Marc Topkinís takeaways from Raysí 10-1 Saturday win over Twins

* Is it time to take the leap and believe this is the real Blake Snell? He talked a good game this spring and pitched well in his debut, but that rough second outing raised old doubts. But a good outing in Chicago and two dominant ones on the homesta...
Updated: 18 minutes ago
Rays Tales: How low can this team go compared to those Devil Rays days?

Rays Tales: How low can this team go compared to those Devil Rays days?

When the Rays, in the opening weekend of their 20th anniversary celebration season, brought back and honored the inaugural 1998 Devil Rays squad, it got us thinking unexpected thoughts, such as which was a better team:The first one, or the current on...
Updated: 1 hour ago
Rays Journal: Team effort pays off in 10-1 win over Twins

Rays Journal: Team effort pays off in 10-1 win over Twins

ST. PETERSBURG – Let's be clear here, the Rays still have a long way to go, and a lot of ground to make up.But seeing them play like they did Saturday in beating the Twins 10-1, putting on a solid all-around show in cobbling their first three-g...
Updated: 1 hour ago
Lightning-Devils: How the NHLís top offense went on the defensive

Lightning-Devils: How the NHLís top offense went on the defensive

TAMPA — It was a couple of days after the Lightning beat the Bruins at home late in the regular season when associate coach Rick Bowness talked about how the defensive effort used in that shutout victory was the one the Lightning would need in ...
Updated: 2 hours ago
Rays will go forth with four starters

Rays will go forth with four starters

ST. PETERSBURG — Three weeks was enough for the Rays to officially ditch their three-man rotation plan.Starting Sunday, they will go forth with Yonny Chirinos as their fourth starter.Which is a five-star idea.The flaws in the three-man plan ...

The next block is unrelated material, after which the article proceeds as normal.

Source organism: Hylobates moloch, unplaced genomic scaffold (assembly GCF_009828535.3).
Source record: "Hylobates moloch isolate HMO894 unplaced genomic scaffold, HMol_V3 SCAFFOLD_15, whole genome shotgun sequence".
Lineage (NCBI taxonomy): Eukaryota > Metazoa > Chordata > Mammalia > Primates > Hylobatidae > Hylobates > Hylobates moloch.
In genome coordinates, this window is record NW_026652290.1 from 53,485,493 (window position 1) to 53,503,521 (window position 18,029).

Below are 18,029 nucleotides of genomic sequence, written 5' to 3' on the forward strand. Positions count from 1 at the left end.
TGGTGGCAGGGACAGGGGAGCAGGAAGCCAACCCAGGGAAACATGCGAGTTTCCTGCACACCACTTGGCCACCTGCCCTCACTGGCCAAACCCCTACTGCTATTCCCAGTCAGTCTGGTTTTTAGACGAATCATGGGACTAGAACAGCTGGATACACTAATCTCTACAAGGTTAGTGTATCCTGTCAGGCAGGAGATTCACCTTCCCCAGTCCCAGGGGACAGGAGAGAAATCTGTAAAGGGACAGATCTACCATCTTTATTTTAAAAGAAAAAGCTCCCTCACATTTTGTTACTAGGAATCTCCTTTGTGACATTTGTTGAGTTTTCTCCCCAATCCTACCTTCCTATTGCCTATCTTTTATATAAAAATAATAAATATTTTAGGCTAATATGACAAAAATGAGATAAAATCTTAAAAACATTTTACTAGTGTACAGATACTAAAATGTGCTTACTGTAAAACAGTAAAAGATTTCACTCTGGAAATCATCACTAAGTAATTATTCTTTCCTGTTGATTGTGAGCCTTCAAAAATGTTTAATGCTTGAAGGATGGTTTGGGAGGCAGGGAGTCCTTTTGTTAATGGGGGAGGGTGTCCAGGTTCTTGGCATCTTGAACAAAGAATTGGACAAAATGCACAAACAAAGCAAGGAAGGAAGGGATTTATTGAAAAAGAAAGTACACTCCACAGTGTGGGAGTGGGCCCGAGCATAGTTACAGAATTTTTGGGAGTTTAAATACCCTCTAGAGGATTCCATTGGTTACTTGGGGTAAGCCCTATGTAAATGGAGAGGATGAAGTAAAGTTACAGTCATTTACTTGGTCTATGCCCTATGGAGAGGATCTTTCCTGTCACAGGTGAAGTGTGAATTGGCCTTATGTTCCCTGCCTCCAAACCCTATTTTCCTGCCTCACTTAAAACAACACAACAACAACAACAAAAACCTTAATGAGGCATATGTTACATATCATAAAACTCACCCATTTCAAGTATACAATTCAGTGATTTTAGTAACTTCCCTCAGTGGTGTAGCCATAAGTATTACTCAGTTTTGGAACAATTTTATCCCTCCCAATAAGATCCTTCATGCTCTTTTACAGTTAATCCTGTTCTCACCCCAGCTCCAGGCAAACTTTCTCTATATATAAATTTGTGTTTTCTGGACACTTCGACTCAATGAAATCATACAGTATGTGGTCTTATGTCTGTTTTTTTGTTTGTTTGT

Updated: 2 hours ago
Rookie? Lightning D Mikhail Sergachevís playing like a seasoned pro

Rookie? Lightning D Mikhail Sergachevís playing like a seasoned pro

TAMPA — Pardon Mikhail Sergachev if he isn't so good at one of hockey's greatest traditions. After all, growing a Stanley Cup playoff beard isn't easy when you're still just a teenager.As he stood in the Lightning locker room Saturday evening w...
Updated: 2 hours ago
Lightning-Devils: Grading Tampa Bayís clinching 3-1 victory in Game 3

Lightning-Devils: Grading Tampa Bayís clinching 3-1 victory in Game 3

TAMPA — Closers.That's what the Lightning looked like as it closed out the New Jersey Devils in five games with a 3-1 win Saturday.Nikita Kucherov's star power blazed again, the defense controlled the game and not even Jersey goaltend...
Updated: 2 hours ago
Lightning stays patient, even through 0-for-5 power-play drought

Lightning stays patient, even through 0-for-5 power-play drought

TAMPA — The Lightning so dominated the second period Saturday that the Devils had more penalties (five) than shots on goal (four), and yet Tampa Bay was unable to build on a 1-0 lead as they sought to clinch the opening-round series.Nowhere was...
Updated: 2 hours ago
Nikita Kucherovís goal sets Lightning playoff series scoring record

Nikita Kucherovís goal sets Lightning playoff series scoring record

TAMPA — After clinging to a 1-0 lead for more than two periods Saturday, the Lightning got a long-awaited cushion — and ultimately the winning goal — when Nikita Kucherov scored with 7:33 left in the final period of a 3-1 victo...
Updated: 3 hours ago
New Port Richey Woman dies in single-car crash on SR 580

New Port Richey Woman dies in single-car crash on SR 580

A 49-year-old woman died early Saturday in a single-car crash on State Road 580.Kristin Carlin, of New Port Richey, was driving in the eastbound lanes of SR 580 when she failed to round a curve and veered off the road near Charles Avenue, a Clearwate...
Updated: 3 hours ago